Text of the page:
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Better late than early? Reviewing procrastination in organizations

Rahul Singh Chauhan (West Texas A&M University, Canyon, Texas, USA)
Alexandra E. MacDougall (Central Michigan University, Mt. Pleasant, Michigan, USA)
Michael Ronald Buckley (University of Oklahoma, Norman, Oklahoma, USA)
David Charles Howe (West Texas A&M University, Canyon, Texas, USA)
Marisa E. Crisostomo (West Texas A&M University, Canyon, Texas, USA)
Thomas Zeni (University of Washington, Seattle, Washington, USA)

Management Research Review

ISSN: 2040-8269

Article publication date: 30 April 2020

Issue publication date: 30 September 2020




Procrastination is regularly presented as a behavior to avoid, but this paper argues that individuals who strategically engage in procrastination may experience unique performance benefits that non-procrastinators do not. The purpose of this paper is to present a balanced framework from which procrastination, beginning with a review of the procrastination performance literature and historical stance on the behavior, can be understood.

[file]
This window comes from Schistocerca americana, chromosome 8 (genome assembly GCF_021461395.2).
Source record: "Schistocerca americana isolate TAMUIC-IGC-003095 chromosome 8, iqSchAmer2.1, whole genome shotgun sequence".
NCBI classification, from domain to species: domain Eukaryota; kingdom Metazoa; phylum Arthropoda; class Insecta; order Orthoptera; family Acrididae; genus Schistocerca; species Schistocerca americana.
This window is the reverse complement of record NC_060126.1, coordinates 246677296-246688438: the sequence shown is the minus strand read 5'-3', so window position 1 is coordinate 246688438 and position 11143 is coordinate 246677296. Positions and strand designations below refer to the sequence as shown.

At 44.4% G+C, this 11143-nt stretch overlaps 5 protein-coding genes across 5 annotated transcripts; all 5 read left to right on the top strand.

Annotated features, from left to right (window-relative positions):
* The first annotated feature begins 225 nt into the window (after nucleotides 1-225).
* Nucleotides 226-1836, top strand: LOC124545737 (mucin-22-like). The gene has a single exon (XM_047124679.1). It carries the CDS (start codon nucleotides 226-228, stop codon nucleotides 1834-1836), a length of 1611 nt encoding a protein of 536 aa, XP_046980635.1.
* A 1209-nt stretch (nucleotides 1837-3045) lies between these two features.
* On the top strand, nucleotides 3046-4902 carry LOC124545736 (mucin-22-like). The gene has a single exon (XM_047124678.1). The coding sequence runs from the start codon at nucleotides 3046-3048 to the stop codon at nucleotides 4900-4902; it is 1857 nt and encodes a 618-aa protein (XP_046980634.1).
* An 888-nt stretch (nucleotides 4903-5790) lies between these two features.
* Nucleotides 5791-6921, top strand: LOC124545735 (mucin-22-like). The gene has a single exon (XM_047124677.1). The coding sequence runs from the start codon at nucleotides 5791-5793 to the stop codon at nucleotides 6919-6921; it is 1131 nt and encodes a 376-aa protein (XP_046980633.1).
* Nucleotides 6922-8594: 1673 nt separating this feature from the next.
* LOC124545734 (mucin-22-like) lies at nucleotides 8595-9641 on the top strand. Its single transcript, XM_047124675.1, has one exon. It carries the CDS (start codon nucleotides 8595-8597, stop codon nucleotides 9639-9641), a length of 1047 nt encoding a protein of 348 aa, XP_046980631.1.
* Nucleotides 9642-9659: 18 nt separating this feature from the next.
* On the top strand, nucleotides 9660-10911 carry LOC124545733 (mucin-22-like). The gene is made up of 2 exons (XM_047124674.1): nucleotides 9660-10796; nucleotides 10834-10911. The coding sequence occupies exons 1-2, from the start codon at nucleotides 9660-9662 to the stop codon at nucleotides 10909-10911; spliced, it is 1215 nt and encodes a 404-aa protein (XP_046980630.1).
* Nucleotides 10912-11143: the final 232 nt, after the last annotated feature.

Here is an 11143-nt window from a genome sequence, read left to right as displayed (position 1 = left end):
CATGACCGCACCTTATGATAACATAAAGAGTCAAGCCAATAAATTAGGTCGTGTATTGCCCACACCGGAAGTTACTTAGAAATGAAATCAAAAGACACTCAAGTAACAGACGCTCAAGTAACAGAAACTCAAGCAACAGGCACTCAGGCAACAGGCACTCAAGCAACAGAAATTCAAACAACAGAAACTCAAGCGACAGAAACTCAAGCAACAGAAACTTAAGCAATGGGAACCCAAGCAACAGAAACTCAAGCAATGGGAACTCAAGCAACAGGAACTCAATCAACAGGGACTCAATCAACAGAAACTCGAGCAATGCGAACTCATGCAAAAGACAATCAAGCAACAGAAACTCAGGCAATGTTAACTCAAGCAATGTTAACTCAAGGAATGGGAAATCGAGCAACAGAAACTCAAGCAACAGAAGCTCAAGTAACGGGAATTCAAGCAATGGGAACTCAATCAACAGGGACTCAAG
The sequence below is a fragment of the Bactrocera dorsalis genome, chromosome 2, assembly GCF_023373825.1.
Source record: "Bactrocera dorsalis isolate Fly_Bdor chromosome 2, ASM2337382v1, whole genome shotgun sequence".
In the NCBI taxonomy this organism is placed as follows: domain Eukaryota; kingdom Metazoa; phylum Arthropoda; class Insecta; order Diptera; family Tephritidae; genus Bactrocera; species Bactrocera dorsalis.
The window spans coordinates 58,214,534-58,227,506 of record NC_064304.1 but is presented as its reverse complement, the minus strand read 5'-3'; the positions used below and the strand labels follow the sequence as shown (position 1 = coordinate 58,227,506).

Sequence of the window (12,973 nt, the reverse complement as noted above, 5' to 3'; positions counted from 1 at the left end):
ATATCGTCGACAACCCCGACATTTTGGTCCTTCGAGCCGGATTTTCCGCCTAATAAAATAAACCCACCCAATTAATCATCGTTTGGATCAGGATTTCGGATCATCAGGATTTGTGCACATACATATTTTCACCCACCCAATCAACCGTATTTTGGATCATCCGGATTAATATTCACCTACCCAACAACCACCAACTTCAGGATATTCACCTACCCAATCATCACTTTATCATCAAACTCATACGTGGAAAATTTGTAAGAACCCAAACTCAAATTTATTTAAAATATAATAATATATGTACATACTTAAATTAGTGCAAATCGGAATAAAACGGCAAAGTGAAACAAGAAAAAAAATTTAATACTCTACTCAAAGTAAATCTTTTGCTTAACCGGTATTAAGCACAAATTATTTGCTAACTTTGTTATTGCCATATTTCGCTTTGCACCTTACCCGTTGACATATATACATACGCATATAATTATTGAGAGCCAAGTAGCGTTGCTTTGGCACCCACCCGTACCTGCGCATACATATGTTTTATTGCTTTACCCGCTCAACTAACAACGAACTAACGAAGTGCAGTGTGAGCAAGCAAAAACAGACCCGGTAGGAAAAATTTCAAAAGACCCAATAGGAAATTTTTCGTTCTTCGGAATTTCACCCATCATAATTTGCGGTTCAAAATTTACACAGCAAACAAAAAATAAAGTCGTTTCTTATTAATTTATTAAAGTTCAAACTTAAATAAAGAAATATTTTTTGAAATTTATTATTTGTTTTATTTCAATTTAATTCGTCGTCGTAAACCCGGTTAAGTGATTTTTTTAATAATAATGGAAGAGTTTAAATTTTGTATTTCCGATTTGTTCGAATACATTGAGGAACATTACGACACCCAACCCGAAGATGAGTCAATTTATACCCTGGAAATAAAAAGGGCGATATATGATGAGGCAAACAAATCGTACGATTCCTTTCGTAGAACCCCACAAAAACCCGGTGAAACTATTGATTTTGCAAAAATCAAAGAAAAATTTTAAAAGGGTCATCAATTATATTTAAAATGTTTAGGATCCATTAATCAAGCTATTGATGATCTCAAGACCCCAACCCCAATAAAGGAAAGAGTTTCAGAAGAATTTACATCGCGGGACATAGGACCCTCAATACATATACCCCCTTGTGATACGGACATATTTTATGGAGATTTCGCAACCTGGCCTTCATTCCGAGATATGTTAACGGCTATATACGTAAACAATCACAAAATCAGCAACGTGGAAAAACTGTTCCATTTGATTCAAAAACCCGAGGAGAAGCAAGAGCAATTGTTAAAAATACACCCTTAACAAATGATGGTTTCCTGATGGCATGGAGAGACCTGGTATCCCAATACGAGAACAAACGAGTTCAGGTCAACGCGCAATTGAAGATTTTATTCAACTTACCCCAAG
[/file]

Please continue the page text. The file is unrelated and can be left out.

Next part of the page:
This paper presents and reviews the use of procrastination in organizations.


Our findings indicate that while procrastination can be dysfunctional, it can prove to be strategically valuable. To summarize, this paper recommends a holistic conceptualization of procrastination that refrains from value judgment and calls for rethinking the stigma associated with the behavior.


This paper highlights both the theoretical and practical importance of exploring the benefits of procrastination in an organizational context.



Chauhan, R.S., MacDougall, A.E., Buckley, M.R., Howe, D.C., Crisostomo, M.E. and Zeni, T. (2020), "Better late than early? Reviewing procrastination in organizations", Management Research Review, Vol. 43 No. 10, pp. 1289-1308.



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